Poop emits noxious gases, but in the Antarctic, penguin faeces, which produce high levels of nitrous oxide, are becoming a major cause of climate change.
Penguins have been in the news for all the right reasons recently. Some time back, the birds from Kansas City Zoo in Missouri made headlines when they visited the nearby Nelson-Atkins Museum of Art, wandering around, admiring the artworks during the lockdown.
Recently, however, scientists from the University of Copenhagen in Denmark took a research trip to South Georgia (the world’s largest colony of king penguins, where around 150,000 breeding pairs live in huge colonies) to investigate the effect of glacier retreat and penguin activity on greenhouse gas emissions. The penguins there spend the day eating krill, squid and fish, feeding their chicks, and producing guano (poop). Penguins, in fact, poop a lot, and tend to crowd closely together. This means that the guano inevitably accumulates in distinct amounts, so much so that it can be used to spot potential penguin colonies with satellites!
It was evident in the research by scientists that climate change is kicking off with an influx of penguin poop, which produces high levels of nitrous oxide, known as the laughing gas. It’s adding to greenhouse gases, contributing significantly to climate change. A penguin guano—indicative of their nitrogen-rich meals of krill and fish—melds with soil bacteria. “The maximum emissions are about 100 times higher than in a fertilised Danish field. It is truly intense—not least because nitrous oxide is 300 times more polluting than carbon dioxide,” explains Professor Bo Elberling of the University of Copenhagen’s Department of Geosciences and Natural Resource Management in the study published on Maryland-based news site Science Daily.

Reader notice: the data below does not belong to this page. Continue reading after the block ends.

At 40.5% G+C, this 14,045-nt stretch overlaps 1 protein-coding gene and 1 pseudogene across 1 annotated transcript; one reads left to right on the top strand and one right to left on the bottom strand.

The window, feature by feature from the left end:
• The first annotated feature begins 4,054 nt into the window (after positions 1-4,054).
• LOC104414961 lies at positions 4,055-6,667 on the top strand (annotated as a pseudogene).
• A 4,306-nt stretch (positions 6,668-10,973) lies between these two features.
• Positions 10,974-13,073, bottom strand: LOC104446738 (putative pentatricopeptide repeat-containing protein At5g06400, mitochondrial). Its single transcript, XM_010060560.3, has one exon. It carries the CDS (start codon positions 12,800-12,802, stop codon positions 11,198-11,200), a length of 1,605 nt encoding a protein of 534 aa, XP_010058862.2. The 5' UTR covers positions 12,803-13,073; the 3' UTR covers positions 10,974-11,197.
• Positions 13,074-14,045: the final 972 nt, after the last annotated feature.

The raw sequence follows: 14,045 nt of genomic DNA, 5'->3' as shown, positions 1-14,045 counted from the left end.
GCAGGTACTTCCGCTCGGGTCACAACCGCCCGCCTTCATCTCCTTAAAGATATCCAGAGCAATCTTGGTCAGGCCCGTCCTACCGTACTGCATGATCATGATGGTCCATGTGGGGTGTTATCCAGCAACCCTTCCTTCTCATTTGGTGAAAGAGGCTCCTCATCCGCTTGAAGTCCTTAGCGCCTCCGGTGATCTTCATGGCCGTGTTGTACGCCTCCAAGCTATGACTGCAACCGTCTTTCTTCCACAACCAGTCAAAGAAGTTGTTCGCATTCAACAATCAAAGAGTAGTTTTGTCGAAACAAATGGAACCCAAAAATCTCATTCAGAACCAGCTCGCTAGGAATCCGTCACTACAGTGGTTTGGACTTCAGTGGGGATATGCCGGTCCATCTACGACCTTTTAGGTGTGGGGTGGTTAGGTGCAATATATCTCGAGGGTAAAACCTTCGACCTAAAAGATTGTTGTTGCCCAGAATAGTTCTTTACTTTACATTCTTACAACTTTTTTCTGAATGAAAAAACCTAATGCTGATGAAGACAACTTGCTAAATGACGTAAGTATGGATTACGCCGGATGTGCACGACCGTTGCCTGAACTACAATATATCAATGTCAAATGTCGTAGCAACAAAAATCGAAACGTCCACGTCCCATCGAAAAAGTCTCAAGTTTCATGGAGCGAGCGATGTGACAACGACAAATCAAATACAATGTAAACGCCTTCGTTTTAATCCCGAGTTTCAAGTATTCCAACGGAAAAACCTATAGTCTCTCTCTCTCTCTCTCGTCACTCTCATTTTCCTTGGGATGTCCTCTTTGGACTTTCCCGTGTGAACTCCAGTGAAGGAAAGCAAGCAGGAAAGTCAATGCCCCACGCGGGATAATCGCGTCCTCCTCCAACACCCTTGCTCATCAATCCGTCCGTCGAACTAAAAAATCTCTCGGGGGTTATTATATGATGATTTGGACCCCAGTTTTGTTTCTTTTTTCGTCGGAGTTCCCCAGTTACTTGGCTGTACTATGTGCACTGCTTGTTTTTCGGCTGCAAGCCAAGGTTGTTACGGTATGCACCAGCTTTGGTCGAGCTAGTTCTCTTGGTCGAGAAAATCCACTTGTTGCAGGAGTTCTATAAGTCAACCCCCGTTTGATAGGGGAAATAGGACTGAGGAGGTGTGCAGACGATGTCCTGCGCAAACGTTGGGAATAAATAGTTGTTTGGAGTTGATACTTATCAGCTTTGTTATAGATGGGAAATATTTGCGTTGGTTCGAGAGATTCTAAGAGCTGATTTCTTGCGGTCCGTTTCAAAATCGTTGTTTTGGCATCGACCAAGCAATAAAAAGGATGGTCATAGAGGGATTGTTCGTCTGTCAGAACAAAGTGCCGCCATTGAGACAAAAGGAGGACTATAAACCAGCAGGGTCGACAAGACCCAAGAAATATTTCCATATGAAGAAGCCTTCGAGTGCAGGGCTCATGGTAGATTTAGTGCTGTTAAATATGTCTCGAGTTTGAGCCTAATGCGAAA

Climate change is having a greater impact on the Antarctic than other parts of the world, as per a report published by Greenpeace International. The glaciers are melting faster than they form, raising global sea levels. Less sea ice means penguins have to swim further to find food. Krill, or tiny crustaceans, are vital for almost all Antarctic life, providing food for many other species, including blue whales and Adélie penguins. But climate change is causing problems for krill as well. They depend on the edges of the sea ice for food and shelter. And as the oceans absorb more carbon dioxide, the water is becoming more acidic for krill.
The population of chinstrap penguins in western Antarctica has fallen by 77% since they were last surveyed in the 1970s, say scientists studying the impact of climate change. A media report on Reuters quotes Steve Forrest, a conservation biologist: “The declines are dramatic. Something is happening to the fundamental building blocks of the food chain. We’ve got less food abundance that’s driving these populations down lower and the question is, is that going to continue?”
As per a recent news report published in The Guardian, scientists have created the first large-scale map of microscopic algae on the Antarctic peninsula, potentially creating a source of nutrition for other species. Biologists from the University of Cambridge and the British Antarctic Survey spent six years to detect and measure the green snow algae, using a combination of satellite data and ground observation.
The Earth Science Communications Team at NASA’s Jet Propulsion Laboratory, California Institute of Technology, reported that the NASA-funded team in 2018 unlocked some long-standing secrets about the Adélie penguin, a species that can provide an early warning of threats to Antarctica’s delicate ecosystem. Casey Youngflesh, a graduate student from Stony Brook University, New York, along with Stony Brook associate professor Heather Lynch, are part of the team, tapping into Landsat satellite imagery to see if Adélie’s diet has been varying in response to Antarctica’s changing climate.
“It is interesting that no obvious trend in diet was seen over time, despite changes in the physical environment,” Youngflesh said. “Since the abundance and distribution of Adélie penguins has changed dramatically over the last 40 years and scientists had hypothesised that a shift in diet may have played a role. These findings are important for our understanding of how the Antarctic ecosystem functions and how this system might change in the future.”
However, until a new ecosystem is in place, it has become extremely important for experts and biologists to observe the rapid change in the climate of the continent where the animal population is in danger.